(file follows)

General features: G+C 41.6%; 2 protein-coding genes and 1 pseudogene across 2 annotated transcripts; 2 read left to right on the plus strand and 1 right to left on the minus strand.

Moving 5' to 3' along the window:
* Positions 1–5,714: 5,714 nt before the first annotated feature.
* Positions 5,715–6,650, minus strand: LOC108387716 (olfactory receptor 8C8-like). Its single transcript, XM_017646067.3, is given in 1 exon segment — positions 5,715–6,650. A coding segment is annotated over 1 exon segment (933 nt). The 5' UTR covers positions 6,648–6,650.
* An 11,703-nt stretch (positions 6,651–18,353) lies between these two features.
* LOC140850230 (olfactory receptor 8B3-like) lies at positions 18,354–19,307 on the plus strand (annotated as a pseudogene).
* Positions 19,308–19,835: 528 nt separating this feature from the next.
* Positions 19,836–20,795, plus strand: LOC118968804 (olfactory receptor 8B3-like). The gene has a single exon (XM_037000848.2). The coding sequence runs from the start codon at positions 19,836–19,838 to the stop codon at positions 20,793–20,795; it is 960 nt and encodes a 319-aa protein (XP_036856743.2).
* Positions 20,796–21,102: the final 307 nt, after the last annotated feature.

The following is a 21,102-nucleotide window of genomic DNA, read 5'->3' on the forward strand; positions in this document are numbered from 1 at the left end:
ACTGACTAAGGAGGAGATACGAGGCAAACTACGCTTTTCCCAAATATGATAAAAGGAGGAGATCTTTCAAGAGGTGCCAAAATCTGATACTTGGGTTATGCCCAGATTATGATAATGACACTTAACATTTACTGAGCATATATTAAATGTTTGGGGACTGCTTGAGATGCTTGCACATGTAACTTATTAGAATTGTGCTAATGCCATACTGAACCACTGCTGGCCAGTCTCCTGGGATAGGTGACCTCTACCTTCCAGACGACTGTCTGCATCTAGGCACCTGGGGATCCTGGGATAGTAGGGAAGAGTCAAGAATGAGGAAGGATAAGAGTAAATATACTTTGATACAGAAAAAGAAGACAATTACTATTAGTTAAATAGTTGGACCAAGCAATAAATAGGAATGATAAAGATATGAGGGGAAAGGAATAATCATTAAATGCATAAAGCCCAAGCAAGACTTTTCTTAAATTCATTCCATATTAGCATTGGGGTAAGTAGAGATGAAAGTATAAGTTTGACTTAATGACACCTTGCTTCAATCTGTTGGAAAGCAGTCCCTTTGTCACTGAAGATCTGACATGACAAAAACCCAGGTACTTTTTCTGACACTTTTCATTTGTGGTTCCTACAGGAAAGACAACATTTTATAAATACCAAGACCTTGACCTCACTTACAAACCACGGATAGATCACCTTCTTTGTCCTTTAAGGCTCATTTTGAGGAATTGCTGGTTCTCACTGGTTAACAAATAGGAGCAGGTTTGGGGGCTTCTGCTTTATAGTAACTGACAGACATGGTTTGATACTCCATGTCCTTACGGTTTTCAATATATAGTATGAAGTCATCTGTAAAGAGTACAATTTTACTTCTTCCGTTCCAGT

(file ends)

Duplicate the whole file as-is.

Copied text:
General features: G+C 41.6%; 2 protein-coding genes and 1 pseudogene across 2 annotated transcripts; 2 read left to right on the plus strand and 1 right to left on the minus strand.

Moving 5' to 3' along the window:
* Positions 1–5,714: 5,714 nt before the first annotated feature.
* Positions 5,715–6,650, minus strand: LOC108387716 (olfactory receptor 8C8-like). Its single transcript, XM_017646067.3, is given in 1 exon segment — positions 5,715–6,650. A coding segment is annotated over 1 exon segment (933 nt). The 5' UTR covers positions 6,648–6,650.
* An 11,703-nt stretch (positions 6,651–18,353) lies between these two features.
* LOC140850230 (olfactory receptor 8B3-like) lies at positions 18,354–19,307 on the plus strand (annotated as a pseudogene).
* Positions 19,308–19,835: 528 nt separating this feature from the next.
* Positions 19,836–20,795, plus strand: LOC118968804 (olfactory receptor 8B3-like). The gene has a single exon (XM_037000848.2). The coding sequence runs from the start codon at positions 19,836–19,838 to the stop codon at positions 20,793–20,795; it is 960 nt and encodes a 319-aa protein (XP_036856743.2).
* Positions 20,796–21,102: the final 307 nt, after the last annotated feature.

The following is a 21,102-nucleotide window of genomic DNA, read 5'->3' on the forward strand; positions in this document are numbered from 1 at the left end:
ACTGACTAAGGAGGAGATACGAGGCAAACTACGCTTTTCCCAAATATGATAAAAGGAGGAGATCTTTCAAGAGGTGCCAAAATCTGATACTTGGGTTATGCCCAGATTATGATAATGACACTTAACATTTACTGAGCATATATTAAATGTTTGGGGACTGCTTGAGATGCTTGCACATGTAACTTATTAGAATTGTGCTAATGCCATACTGAACCACTGCTGGCCAGTCTCCTGGGATAGGTGACCTCTACCTTCCAGACGACTGTCTGCATCTAGGCACCTGGGGATCCTGGGATAGTAGGGAAGAGTCAAGAATGAGGAAGGATAAGAGTAAATATACTTTGATACAGAAAAAGAAGACAATTACTATTAGTTAAATAGTTGGACCAAGCAATAAATAGGAATGATAAAGATATGAGGGGAAAGGAATAATCATTAAATGCATAAAGCCCAAGCAAGACTTTTCTTAAATTCATTCCATATTAGCATTGGGGTAAGTAGAGATGAAAGTATAAGTTTGACTTAATGACACCTTGCTTCAATCTGTTGGAAAGCAGTCCCTTTGTCACTGAAGATCTGACATGACAAAAACCCAGGTACTTTTTCTGACACTTTTCATTTGTGGTTCCTACAGGAAAGACAACATTTTATAAATACCAAGACCTTGACCTCACTTACAAACCACGGATAGATCACCTTCTTTGTCCTTTAAGGCTCATTTTGAGGAATTGCTGGTTCTCACTGGTTAACAAATAGGAGCAGGTTTGGGGGCTTCTGCTTTATAGTAACTGACAGACATGGTTTGATACTCCATGTCCTTACGGTTTTCAATATATAGTATGAAGTCATCTGTAAAGAGTACAATTTTACTTCTTCCGTTCCAGT